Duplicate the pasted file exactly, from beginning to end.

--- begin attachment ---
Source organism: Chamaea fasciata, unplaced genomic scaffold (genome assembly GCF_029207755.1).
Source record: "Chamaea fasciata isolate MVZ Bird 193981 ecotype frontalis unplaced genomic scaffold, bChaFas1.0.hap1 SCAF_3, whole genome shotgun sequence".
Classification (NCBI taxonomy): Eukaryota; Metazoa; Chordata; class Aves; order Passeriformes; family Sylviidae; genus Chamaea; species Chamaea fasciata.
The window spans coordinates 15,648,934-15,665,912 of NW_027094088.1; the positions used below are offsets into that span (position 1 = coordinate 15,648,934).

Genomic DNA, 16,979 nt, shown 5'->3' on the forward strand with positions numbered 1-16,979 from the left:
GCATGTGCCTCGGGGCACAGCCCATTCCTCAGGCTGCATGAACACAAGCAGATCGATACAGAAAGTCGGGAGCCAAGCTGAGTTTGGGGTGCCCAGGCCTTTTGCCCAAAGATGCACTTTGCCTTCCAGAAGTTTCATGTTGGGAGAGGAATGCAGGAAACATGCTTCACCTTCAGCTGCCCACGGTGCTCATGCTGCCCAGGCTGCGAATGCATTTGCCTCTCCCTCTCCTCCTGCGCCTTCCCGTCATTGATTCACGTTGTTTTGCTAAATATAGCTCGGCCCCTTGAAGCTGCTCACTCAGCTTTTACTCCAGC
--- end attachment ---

Source organism: Chamaea fasciata, unplaced genomic scaffold (genome assembly GCF_029207755.1).
Source record: "Chamaea fasciata isolate MVZ Bird 193981 ecotype frontalis unplaced genomic scaffold, bChaFas1.0.hap1 SCAF_3, whole genome shotgun sequence".
Classification (NCBI taxonomy): Eukaryota; Metazoa; Chordata; class Aves; order Passeriformes; family Sylviidae; genus Chamaea; species Chamaea fasciata.
The window spans coordinates 15,648,934-15,665,912 of NW_027094088.1; the positions used below are offsets into that span (position 1 = coordinate 15,648,934).

Genomic DNA, 16,979 nt, shown 5'->3' on the forward strand with positions numbered 1-16,979 from the left:
GCATGTGCCTCGGGGCACAGCCCATTCCTCAGGCTGCATGAACACAAGCAGATCGATACAGAAAGTCGGGAGCCAAGCTGAGTTTGGGGTGCCCAGGCCTTTTGCCCAAAGATGCACTTTGCCTTCCAGAAGTTTCATGTTGGGAGAGGAATGCAGGAAACATGCTTCACCTTCAGCTGCCCACGGTGCTCATGCTGCCCAGGCTGCGAATGCATTTGCCTCTCCCTCTCCTCCTGCGCCTTCCCGTCATTGATTCACGTTGTTTTGCTAAATATAGCTCGGCCCCTTGAAGCTGCTCACTCAGCTTTTACTCCAGC